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Attack on the psyche 

Avoid breakdown by talking about tragedy

"Can I get a cigarette off you? "Yeah, sure. It's hard not to smoke today.

"I know. I thought I had quit, but ...

But the World Trade Center towers have been destroyed. The Pentagon is in shambles. More than 5,000 Americans are dead or missing.

It's noon Tuesday, Sept. 11. The girl takes the cigarette and fades back into the shadows of her booth at Manuel's Tavern.

"Fucked up, says a mustachioed, middle-aged businessman sitting at the bar. His tie is undone, his dress shirt unbuttoned at the top. "This is so fucked up.

Halfway across the state, an 85-year-old great-grandmother who's lived through Pearl Harbor, World War II, Korea, Vietnam and the Gulf War cries hysterically -- not out of sadness, but out of fear, though she's tucked away on a farm outside Montezuma, Ga. She's not in danger, but she realizes her sense of security -- grounded in the overwhelming might of America -- has been vulnerable all along and she didn't even know it.

A 28-year-old architect leaves his office in Little Five Points around 10:30 a.m., when the second tower collapses. He goes home, to the place where he is surrounded by familiar, comforting things.

These reactions have been repeated thousands, perhaps millions, of times around the country, and are telling of how the entire nation reacted. Whether we've acknowledged it, we're all suffering psychological trauma similar to what a victim of a violent mugging experiences after an attack.

Post-traumatic stress is defined as responding with fear, helplessness and horror after witnessing a traumatic event, says Barbara Rothbaum, director of Emory University's Trauma and Anxiety Recovery Program. That's how terrorism gets its name -- and its power.

"For good or bad, the images on the television turned us all into witnesses of what happened -- we all witnessed the deaths of thousands of people, and we know it could have been us, Rothbaum says.

"These people were sitting on planes and in their offices, which are supposed to be safe things to do. That is why, in some ways, we have all been victimized. It was so unpredictable, what's to say it couldn't have been Atlanta? What's to say it won't be next time? This has opened up a whole future of possible horrors for people.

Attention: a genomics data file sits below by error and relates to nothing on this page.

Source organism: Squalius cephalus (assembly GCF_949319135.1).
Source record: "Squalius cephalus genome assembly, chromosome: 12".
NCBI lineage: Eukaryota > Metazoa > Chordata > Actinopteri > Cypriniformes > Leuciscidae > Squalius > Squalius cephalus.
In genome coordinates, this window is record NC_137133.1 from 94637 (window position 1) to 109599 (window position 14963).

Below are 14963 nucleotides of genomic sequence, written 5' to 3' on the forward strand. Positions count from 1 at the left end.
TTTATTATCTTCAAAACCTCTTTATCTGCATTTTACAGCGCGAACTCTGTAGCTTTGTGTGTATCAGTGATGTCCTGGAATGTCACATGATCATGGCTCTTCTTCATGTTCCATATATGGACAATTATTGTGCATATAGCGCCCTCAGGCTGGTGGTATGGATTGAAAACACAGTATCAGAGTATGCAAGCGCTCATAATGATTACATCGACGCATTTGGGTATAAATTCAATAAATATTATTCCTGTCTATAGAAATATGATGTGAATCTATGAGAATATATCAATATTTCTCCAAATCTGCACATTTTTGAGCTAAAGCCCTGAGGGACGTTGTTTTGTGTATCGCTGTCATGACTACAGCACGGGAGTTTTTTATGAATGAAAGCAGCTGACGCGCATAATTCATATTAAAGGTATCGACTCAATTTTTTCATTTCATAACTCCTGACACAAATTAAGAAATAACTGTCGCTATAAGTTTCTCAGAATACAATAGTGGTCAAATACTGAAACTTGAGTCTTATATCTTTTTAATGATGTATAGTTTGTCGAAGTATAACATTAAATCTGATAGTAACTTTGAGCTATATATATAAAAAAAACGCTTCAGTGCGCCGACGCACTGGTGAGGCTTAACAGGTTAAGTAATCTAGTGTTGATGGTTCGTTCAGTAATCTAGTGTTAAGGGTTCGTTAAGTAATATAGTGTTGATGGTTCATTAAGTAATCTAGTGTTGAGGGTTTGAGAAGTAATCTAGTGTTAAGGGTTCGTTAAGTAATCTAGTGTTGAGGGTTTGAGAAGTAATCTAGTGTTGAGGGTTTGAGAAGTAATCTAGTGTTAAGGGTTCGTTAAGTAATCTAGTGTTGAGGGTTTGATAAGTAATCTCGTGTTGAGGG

Post-traumatic stress manifests itself with three distinct sets of symptoms.

Some people have nightmares. They even think about the disaster so often they daydream about it.

Others have difficulty sleeping and can't concentrate on their work. They are irritable and at times irrationally angry.

The third -- and most damaging -- set of symptoms is called the "avoidance and numbness reaction, according to Rothbaum. Those people don't want to talk about what happened; they cut themselves off from others because of what Rothbaum calls "an exquisite sense of vulnerability.

"Americans are not very good about talking about negative things. For a lot of people, it's easier to escape back to their normal lives, she says. "But if you don't process this by talking about it and focusing on it, it will come back to haunt you. And it's possible you'll come down with a full-blown case of post-traumatic stress disorder. It feels like something from the past is haunting you, yet at the same time it's still part of your present.

Rothbaum says post-traumatic stress victims can go through phases of each set of symptoms.

That might explain the blank, subdued faces at Manuel's during the lunch rush Tuesday, and a spirited condemnation of Muslims overheard at the Euclid Avenue Yacht Club that evening, where two separate tables merged together so the new-found friends could share in Arab-bashing without having to yell across the room.

The following day, a friend distilled her apprehensions in an e-mail message: "To me, the whole world seems more fragile. Is there anyone or anything in this world that can protect me or comfort me? I was thinking yesterday that if [my husband] and I are lucky enough to have a baby, he or she will be born after Sept. 11, 2001. That fact alone will define his life in many ways. Will he trust the way we did? Will he demand freedoms the way we did? Will he even understand how the world used to be, before Sept. 11, 2001?

For some, the healing begins in confronting and coming to terms with an uncertain future.

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